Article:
OBJECTIVE: The purpose of the study was to evaluate an Internet-based cognitive behavioral therapy (iCBT) program targeting difficulties and impairments associated with adult ADHD.
METHOD: Forty-five adults diagnosed with ADHD were randomized to either self-help (iCBT self-help format [iCBT-S]), self-help with weekly group sessions (iCBT group-therapy format [iCBT-G]), or a waiting-list control group. Treatment efficacy was measured at pre- and posttreatment and at 6-month follow-up.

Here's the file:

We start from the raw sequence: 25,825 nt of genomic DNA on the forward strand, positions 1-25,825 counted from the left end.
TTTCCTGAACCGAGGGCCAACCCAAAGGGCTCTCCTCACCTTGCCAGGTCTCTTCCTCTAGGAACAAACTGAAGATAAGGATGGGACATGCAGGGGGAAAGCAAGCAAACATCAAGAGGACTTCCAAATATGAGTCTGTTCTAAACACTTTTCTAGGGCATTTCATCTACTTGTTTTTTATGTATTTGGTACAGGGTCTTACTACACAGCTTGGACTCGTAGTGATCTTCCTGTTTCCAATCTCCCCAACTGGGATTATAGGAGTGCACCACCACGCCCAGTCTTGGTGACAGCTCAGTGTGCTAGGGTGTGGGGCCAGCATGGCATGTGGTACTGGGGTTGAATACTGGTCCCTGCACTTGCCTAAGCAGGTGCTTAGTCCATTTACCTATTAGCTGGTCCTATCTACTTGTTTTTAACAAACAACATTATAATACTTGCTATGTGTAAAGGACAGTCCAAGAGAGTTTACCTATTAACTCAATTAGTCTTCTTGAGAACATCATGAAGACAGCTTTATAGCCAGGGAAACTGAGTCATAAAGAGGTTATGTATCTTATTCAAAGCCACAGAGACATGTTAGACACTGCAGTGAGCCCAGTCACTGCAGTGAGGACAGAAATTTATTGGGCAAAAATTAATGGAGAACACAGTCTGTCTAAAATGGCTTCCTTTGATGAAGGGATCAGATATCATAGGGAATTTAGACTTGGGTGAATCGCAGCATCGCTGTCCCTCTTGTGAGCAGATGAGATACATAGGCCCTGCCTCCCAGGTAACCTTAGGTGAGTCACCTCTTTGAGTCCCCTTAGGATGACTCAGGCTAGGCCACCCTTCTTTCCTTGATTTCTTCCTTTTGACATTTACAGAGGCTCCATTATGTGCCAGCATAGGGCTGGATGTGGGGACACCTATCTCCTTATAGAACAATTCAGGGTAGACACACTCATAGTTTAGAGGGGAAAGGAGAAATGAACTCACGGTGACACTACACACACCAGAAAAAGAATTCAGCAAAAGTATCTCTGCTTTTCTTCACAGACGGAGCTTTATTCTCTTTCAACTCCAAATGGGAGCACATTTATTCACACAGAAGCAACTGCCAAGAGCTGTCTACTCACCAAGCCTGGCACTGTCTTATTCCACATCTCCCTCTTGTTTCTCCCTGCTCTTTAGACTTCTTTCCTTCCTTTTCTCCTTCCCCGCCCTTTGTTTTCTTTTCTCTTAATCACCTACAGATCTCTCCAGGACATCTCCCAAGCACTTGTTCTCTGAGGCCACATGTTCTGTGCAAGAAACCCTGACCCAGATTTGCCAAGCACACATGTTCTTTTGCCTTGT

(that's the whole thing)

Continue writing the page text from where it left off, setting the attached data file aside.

RESULTS: Intention-to-treat (ITT) analysis showed a significant reduction in ADHD symptoms for the iCBT-S group in comparison with the waiting-list controls at posttreatment, with a between-group effect size of d = 1.07. The result was maintained at 6-month follow-up. No significant difference was found at posttreatment or 6-month follow-up between the iCBT-S and iCBT-G groups.
CONCLUSION: The findings show that a CBT treatment program administered through the Internet can be a promising treatment for adult ADHD. Limitations of the study design and directions for future research are discussed.